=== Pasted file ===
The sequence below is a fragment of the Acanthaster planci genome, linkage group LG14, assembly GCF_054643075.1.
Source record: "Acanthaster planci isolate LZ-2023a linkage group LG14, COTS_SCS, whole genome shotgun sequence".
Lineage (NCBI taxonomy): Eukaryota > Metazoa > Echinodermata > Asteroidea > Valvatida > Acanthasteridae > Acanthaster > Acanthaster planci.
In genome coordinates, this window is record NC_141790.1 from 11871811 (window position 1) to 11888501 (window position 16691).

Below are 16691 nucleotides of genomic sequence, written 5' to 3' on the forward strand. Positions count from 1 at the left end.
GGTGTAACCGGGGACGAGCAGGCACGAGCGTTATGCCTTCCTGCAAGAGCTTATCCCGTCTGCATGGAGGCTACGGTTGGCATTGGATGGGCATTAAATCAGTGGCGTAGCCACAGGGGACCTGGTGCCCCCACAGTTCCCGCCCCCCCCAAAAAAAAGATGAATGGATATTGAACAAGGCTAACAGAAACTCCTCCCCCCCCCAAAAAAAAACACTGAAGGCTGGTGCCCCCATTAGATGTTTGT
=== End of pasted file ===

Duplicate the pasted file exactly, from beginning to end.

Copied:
The sequence below is a fragment of the Acanthaster planci genome, linkage group LG14, assembly GCF_054643075.1.
Source record: "Acanthaster planci isolate LZ-2023a linkage group LG14, COTS_SCS, whole genome shotgun sequence".
Lineage (NCBI taxonomy): Eukaryota > Metazoa > Echinodermata > Asteroidea > Valvatida > Acanthasteridae > Acanthaster > Acanthaster planci.
In genome coordinates, this window is record NC_141790.1 from 11871811 (window position 1) to 11888501 (window position 16691).

Below are 16691 nucleotides of genomic sequence, written 5' to 3' on the forward strand. Positions count from 1 at the left end.
GGTGTAACCGGGGACGAGCAGGCACGAGCGTTATGCCTTCCTGCAAGAGCTTATCCCGTCTGCATGGAGGCTACGGTTGGCATTGGATGGGCATTAAATCAGTGGCGTAGCCACAGGGGACCTGGTGCCCCCACAGTTCCCGCCCCCCCCAAAAAAAAGATGAATGGATATTGAACAAGGCTAACAGAAACTCCTCCCCCCCCCAAAAAAAAACACTGAAGGCTGGTGCCCCCATTAGATGTTTGT